A major setback with my futurity prospect has me adjusting goals for my horse, and searching for silver linings.
By Kelli Neubert
September 29, 2017
Well, fall is officially upon us. The lightning bugs are starting to fade, dark clouds are threatening storms in the late afternoons, and another futurity season is upon us here in Texas. (For those of you who may not be familiar with the term, futurities are limited-age shows. In cutting and cow horse events, those horses must be 3 years old.)
As I mentioned in previous blog posts, this year was particularly exciting because I threw my hat in the ring with a gelding I raised and entered in the National Reined Cow Horse Association non-pro futurity. Sadly, I had to fish my hat back out and scratch this year. See, my horse contracted the neurological disease equine protozoal myeloencephalitis (EPM), and although he has now fully recovered, it set him too far behind in his training to be a show-ready 3-year-old.
I’ll admit, I had a big lump in my throat when I called NRCHA to cancel my entry. I had clung to the idea that maybe we could catch up, that maybe we could still be competitive at the lower levels. But, alas, my horse’s physical and mental limitations due to EPM told me that he just wasn’t going to be ready.
So, I led him to one of our pastures, untied my rope halter and turned him out.
And looking back now, I realize that sometimes, beyond the disappointment that comes with giving up on my goal, there are some really cool lessons that I’ve learned.
There is life after “The Futurity.” Sure, I would have loved to show my 3-year-old in the Fort Worth, Texas, event, but there’s something to rejoice in once the pressures of having such a rigid timeline have been relieved. Now I’ve got time. There’s no reason I can’t prepare this same horse for prestigious derbies for 4-year-old horses, or aim to show him as a bridle horse in his older years, if he’s ready.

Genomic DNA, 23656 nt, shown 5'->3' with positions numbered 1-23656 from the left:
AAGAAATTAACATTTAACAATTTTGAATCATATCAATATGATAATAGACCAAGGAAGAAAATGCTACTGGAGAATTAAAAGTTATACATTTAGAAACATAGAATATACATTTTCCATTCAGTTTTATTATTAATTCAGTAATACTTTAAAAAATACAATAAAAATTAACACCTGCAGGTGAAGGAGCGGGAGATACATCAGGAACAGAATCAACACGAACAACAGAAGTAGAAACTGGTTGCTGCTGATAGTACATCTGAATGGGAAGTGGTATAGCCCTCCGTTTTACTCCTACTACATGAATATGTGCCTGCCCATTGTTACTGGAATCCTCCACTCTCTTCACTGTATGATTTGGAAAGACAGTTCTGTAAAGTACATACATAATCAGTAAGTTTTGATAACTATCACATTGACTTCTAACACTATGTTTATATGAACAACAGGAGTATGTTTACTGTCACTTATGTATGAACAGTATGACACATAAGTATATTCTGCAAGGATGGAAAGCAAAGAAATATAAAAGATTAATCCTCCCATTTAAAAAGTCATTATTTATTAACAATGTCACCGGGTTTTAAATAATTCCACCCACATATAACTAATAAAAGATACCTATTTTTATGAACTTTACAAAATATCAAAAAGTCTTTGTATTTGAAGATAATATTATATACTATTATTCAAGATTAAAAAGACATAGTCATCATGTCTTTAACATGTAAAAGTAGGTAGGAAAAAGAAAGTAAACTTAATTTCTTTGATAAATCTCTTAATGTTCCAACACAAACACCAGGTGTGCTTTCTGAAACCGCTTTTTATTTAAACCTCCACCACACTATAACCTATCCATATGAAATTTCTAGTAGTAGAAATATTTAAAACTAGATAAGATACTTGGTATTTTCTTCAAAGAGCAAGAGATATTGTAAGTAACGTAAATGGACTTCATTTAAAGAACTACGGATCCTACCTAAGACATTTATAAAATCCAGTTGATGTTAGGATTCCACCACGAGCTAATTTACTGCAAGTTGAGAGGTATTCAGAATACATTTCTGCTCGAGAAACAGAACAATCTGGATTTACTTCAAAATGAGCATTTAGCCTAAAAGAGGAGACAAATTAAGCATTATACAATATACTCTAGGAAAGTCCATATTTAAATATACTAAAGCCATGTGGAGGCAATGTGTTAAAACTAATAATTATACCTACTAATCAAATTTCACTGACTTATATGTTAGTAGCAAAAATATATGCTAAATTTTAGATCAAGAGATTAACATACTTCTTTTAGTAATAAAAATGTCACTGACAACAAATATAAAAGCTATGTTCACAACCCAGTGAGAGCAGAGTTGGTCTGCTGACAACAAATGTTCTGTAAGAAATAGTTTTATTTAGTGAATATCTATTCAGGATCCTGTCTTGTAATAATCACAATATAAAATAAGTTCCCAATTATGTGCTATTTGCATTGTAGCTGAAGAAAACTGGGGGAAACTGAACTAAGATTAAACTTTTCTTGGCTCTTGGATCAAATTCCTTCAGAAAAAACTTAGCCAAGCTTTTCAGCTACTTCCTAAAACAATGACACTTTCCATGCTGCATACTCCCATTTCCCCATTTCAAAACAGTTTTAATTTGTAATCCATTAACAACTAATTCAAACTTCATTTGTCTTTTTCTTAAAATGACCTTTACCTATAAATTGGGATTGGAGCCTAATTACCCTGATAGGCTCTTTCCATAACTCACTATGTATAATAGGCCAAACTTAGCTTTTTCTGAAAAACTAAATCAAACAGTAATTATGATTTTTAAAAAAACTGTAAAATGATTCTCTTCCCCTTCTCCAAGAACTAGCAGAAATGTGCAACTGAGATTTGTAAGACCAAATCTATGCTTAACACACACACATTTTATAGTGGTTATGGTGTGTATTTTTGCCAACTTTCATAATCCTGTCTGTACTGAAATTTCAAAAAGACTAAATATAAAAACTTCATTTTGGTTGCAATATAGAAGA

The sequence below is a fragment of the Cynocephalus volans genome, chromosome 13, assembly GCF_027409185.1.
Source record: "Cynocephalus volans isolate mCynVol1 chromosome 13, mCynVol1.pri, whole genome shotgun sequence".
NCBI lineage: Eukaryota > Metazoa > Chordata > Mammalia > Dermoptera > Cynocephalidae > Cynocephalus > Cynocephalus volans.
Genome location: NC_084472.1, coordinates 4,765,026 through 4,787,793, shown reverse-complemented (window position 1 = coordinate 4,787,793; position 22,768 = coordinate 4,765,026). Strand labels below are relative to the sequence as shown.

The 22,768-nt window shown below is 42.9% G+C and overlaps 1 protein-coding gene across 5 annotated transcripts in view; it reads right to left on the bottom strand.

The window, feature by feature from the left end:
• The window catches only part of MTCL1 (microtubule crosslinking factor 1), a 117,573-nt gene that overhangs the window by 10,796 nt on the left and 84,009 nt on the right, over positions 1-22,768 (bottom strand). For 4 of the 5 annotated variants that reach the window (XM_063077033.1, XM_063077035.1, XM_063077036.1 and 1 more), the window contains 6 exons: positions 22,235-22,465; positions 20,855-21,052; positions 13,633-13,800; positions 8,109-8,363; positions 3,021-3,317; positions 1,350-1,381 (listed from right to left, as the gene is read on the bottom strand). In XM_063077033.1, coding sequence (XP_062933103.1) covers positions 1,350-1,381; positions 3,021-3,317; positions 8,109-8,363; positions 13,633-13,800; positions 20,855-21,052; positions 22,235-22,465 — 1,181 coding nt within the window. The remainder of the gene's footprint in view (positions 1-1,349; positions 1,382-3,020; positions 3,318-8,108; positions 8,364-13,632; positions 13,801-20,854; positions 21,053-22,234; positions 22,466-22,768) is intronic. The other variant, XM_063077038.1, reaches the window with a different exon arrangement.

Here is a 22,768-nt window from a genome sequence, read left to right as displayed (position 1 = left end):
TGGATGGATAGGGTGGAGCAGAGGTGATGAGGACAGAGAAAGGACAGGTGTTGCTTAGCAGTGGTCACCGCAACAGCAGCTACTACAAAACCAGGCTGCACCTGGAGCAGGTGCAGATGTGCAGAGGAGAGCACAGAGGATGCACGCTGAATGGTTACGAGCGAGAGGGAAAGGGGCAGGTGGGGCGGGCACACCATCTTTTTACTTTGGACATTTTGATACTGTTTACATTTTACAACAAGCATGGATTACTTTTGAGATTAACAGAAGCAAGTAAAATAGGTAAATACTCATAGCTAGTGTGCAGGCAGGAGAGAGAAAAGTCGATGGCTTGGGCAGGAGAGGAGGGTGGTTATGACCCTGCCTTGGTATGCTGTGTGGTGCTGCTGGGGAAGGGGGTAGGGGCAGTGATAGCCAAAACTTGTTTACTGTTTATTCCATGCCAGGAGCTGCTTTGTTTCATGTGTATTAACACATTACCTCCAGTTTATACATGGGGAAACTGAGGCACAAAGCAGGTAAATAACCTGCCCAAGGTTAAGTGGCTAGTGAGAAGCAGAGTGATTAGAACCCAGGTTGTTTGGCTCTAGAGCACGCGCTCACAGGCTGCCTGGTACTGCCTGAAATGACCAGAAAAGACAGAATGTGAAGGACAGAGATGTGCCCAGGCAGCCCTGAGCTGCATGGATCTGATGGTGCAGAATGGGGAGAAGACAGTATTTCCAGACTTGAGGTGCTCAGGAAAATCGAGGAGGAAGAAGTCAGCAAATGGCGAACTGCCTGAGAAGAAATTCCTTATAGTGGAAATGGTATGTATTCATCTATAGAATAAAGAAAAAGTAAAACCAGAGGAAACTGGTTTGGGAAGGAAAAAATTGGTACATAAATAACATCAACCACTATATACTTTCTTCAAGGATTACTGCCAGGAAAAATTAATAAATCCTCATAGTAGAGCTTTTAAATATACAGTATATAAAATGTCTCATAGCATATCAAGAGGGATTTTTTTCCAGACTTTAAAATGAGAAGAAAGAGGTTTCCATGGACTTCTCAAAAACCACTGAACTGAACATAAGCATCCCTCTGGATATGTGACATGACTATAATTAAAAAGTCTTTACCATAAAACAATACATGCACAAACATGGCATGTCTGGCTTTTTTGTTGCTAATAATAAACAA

And if he’s not? I still have a horse that I can learn on and have fun with, both in and out of the arena.
Just because we had to hit the pause button doesn’t mean that the previous training has been deleted. And I have learned a ton myself while working with my husband to get this horse ready.
I gave my gelding a solid three months off to rest, recover and revive. When I brought him back in from the pasture two weeks ago and stepped on, he felt just as good as I remember—maybe better! Not only did he retain his cow horse training and reining fundamentals, but he was a stronger, brighter and more mentally settled version of his old self.
Although we promote it in our own program, sometimes I need to be reminded of the beauty in turning a horse out and letting him grow up a bit. The break has been good for him. Although I feel that my horse possessed many talents, contracting EPM slowed his reactions and delayed his movements. He needed time, peace and medicine to heal his body and mature.
Sure, it would be great to still have my hat in the ring at the 2017 NRCHA Snaffle Bit Futurity (which kicks off October 3), vying to show in the finals. But of all the important lessons I’ve learned from raising, training and enjoying my gelding, I’m the most thankful that my horse has proved to me that silver linings are found in places other than in a championship buckle.